This is the first of two projects I've been working on concerning what I am calling the new accommodation skepticism. Over the last few years, religious accommodation has come under fire from those who are largely indifferent, unsympathetic, or hostile to religion--particularly organized religion, and most particularly Christianity. But there is a new, emerging skepticism from other quarters--from those who are sympathetic to religion and may themselves even be religious believers. Such skepticism is not opposition to accommodation full stop. But it does observe some of the ways in which the regime of religious accommodation prevalent since the 1960s has had profound, and profoundly non-neutral, and indeed often profoundly regrettable, effects on the American legal conception of religion, a conception that is achieving ever-greater salience in the so-called "Rise of the Nones" and other contemporary religious phenomena.
Tuesday, May 24, 2016
I’m delighted to post this notice for a new book of essays by my old master, Kent Greenawalt: From the Bottom Up: Selected Essays. These previously published and newly collected essays span Kent’s writing life and do an excellent job of conveying his immense and broad erudition. They cover topics including the bases of law (public reasons, natural law, religious reasons, and so on); law and objectivity; and several subject specific inquiries (in criminal law, law and religion, and speech law).
As a compendious but complete introduction to Kent’s thought, you cannot do better. I was honored to provide this book blurb:
A crucial book for understanding the mind of one of the great legal scholars of our time. Kent Greenawalt’s core insight, developed over a scholarly life and across several disciplines, is that the law is best understood inductively–not by drawing hard dividing lines between legal concepts and categories but instead by asking careful questions about how the law works itself out in the real world.
Monday, May 16, 2016
Today the Supreme Court issued a short per curiam opinion vacating the circuit courts' respective opinions in the nonprofit contraception mandate cases and remanding them to those circuits, in light of the "substantial clarification and refinement" in the claimants' and the government's respective positions that the Court claims was generated by the supplemental briefing. To wit:
Petitioners have clarified that their religious exercise is not infringed where they “need to do nothing more than contract for a plan that does not include coverage for some or all forms of contraception,” even if their employees receive cost-free contraceptive coverage from the same insurance company....The Government has confirmed that the challenged procedures “for employers with insured plans could be modified to operate in the manner posited in the Court’s order while still ensuring that the affected women receive contraceptive coverage seamlessly, together with the rest of their health coverage.”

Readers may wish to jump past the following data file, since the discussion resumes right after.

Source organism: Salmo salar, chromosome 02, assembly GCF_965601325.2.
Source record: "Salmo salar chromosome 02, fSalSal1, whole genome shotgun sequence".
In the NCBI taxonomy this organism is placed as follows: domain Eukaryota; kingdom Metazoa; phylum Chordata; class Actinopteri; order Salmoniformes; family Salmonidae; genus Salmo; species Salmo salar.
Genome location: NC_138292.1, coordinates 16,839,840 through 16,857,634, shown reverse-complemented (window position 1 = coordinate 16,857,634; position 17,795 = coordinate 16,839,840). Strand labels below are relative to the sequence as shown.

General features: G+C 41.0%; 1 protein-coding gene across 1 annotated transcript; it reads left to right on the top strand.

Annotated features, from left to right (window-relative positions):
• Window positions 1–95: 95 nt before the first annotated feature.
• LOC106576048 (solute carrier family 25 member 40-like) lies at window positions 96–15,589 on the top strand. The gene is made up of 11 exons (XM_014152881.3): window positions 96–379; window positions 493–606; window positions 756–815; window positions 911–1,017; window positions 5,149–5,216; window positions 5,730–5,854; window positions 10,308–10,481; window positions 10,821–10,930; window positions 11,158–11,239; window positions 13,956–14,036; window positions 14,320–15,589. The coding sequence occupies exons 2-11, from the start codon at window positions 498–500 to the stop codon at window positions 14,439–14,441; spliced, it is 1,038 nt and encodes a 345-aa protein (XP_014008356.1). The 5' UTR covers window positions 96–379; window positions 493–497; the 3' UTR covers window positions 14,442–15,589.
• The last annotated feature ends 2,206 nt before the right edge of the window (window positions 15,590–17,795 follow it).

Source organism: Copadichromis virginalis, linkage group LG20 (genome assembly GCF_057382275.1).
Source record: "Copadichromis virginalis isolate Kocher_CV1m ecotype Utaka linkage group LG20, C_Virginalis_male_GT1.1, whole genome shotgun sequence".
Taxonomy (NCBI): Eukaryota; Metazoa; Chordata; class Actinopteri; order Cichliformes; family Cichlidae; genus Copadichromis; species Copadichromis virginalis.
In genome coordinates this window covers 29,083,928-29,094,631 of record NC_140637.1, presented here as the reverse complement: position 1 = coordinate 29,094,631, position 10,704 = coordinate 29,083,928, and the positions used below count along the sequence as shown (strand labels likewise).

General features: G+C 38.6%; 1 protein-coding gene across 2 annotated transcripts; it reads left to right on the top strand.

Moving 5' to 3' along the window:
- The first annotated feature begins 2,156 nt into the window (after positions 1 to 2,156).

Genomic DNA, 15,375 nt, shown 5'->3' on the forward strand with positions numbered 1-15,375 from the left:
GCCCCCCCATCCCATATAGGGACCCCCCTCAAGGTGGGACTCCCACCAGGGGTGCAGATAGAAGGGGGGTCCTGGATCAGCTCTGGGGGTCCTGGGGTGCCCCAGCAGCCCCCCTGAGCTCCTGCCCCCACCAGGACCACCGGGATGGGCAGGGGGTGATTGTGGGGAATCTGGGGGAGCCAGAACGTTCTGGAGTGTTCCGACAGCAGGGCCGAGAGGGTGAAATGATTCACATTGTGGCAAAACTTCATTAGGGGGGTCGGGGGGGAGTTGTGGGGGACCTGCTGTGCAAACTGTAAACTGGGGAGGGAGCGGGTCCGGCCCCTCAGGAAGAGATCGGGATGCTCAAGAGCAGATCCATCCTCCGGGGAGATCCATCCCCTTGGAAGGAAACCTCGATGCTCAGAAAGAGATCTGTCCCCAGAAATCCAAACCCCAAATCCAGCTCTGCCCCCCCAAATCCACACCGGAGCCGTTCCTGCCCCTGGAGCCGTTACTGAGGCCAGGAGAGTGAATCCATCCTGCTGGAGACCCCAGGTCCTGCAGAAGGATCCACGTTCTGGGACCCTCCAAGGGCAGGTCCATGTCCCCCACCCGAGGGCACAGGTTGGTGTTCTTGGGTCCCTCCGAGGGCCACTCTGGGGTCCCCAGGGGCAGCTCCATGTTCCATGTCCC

Disagreements as to implementation to be worked out below. No taxes or penalties on the claimants during the pendency of the new implementation for failure to provide adequate notice to the government. No opinion expressed on the merits (substantial burden, compelling interest, least restrictive means), other than by Justice Sotomayor, who concurred (joined by Justice Ginsburg) in the Court's order essentially to make crystal clear to the government that she was sympathetic to its views.
Tuesday, May 10, 2016
A new meme that came to me when reading this story at Volokh about the American Bar Association’s new proposed rule concerning, inter alia, professional misconduct sanctions for lawyers who engage in “verbal conduct” (which sounds rather like speech) that “manifests bias or prejudice” or is “derogatory or demeaning” on matters related to “race, sex, religion, national origin, ethnicity, disability, age, sexual orientation, gender identity, marital status or socioeconomic status.” The proposed rule applies to the “practice of law,” which includes “participating in bar association, business or social activities in connection with the practice of law.”